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the greatest

Tuesday, June 5, 2012

Muhammad Ali once said, 
“I am the greatest, I said that even before I knew I was.”
Last night at our meeting for the Bel Air Drama Department, one of the guys in the group who teaches improv at the Groundlings gave the devotion. It was all about what if your life was like an improv scene with God. He gave all sorts of great analogies like accepting what’s been offered to you by the other person, don’t try to control the scene, don’t ask questions, live in the present, whoever has the first sentence out wins and you have to go with that, etc. But after hearing this Muhammad Ali quote today in yoga with Elise Gulan, the part that stood out most to me is about trust. In an improv scene, you have to trust whatever it is you are doing and commit to it 100%. Great improv scenes start out with high stakes about mundane situations. If you start a scene out crying hysterically while peeling potatoes at the kitchen sink, it’s funny. You may not know why you are crying while peeling potatoes, but if you just let go and let the scene happen, you will discover it. Start with high stakes, enthusiastic (either really excited, really sad, etc.) about whatever you are doing, and the justification will come.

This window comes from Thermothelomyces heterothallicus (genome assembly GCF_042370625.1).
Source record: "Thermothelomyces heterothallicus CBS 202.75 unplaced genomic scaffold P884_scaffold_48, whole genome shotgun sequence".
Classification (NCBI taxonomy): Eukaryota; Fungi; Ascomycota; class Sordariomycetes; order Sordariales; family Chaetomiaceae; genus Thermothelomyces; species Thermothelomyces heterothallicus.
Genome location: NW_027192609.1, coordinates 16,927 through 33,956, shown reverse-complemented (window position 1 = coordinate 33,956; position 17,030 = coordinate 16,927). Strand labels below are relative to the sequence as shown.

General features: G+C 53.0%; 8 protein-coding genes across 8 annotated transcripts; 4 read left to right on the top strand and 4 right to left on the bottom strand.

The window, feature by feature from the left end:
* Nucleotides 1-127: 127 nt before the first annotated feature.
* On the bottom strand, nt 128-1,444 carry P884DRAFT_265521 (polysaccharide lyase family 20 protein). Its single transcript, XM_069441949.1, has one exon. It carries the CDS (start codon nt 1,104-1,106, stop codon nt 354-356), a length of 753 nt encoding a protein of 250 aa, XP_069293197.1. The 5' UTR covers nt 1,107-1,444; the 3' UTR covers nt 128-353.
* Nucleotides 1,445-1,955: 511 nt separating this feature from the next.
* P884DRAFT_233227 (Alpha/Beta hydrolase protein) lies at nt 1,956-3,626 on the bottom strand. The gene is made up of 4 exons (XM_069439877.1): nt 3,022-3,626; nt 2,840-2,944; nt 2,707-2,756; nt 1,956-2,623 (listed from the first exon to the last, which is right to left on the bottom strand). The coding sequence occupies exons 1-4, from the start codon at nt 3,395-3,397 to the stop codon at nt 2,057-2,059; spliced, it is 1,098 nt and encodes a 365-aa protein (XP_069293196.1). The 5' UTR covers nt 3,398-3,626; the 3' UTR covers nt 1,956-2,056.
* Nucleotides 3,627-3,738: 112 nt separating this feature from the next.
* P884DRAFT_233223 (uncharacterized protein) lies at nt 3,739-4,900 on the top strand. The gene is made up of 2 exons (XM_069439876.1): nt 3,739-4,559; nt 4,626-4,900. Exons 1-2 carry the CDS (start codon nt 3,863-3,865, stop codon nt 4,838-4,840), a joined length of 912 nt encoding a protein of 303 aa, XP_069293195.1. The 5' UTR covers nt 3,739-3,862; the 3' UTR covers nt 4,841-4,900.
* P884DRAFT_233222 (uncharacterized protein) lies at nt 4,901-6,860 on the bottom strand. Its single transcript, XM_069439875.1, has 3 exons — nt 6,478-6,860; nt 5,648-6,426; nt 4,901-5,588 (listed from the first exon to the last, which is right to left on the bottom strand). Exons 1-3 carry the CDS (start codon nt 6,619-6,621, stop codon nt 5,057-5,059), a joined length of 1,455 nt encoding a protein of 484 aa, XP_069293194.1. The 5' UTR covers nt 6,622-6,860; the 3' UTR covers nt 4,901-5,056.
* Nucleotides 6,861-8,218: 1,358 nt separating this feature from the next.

In life, if we start out being enthusiastic about wherever we are, the justification will come. For me it’s being enthusiastic about being in LA pursuing a career in acting. Whether or not I am booking jobs, whether or not I am even getting auditions, I should be super enthusiastic about it. One day I’ll look back, and whether or not I am famous, whether or not I had any success in this industry at all, I will see that there is a reason I am here where I am now. Maybe I was supposed to meet the people I have met. Maybe I was supposed to make a difference in the lives of others. Maybe they were supposed to make a difference in mine. Who’s to say what the reasons are. Only God knows.

Similarly, in acting, when we walk into a room for an audition, we have to believe that the part is already ours. We have to believe we are the best person for this role. If we don’t believe it, the casting director certainly won’t. If we don’t completely and enthusiastically own this role, the director/writer/producer certainly isn’t going to hire us.

So there you have it. We can learn a lot about life from the rules of improv and Muhammad Ali. Commit. Raise the stakes. Believe you are the greatest. You just might end up becoming it.  

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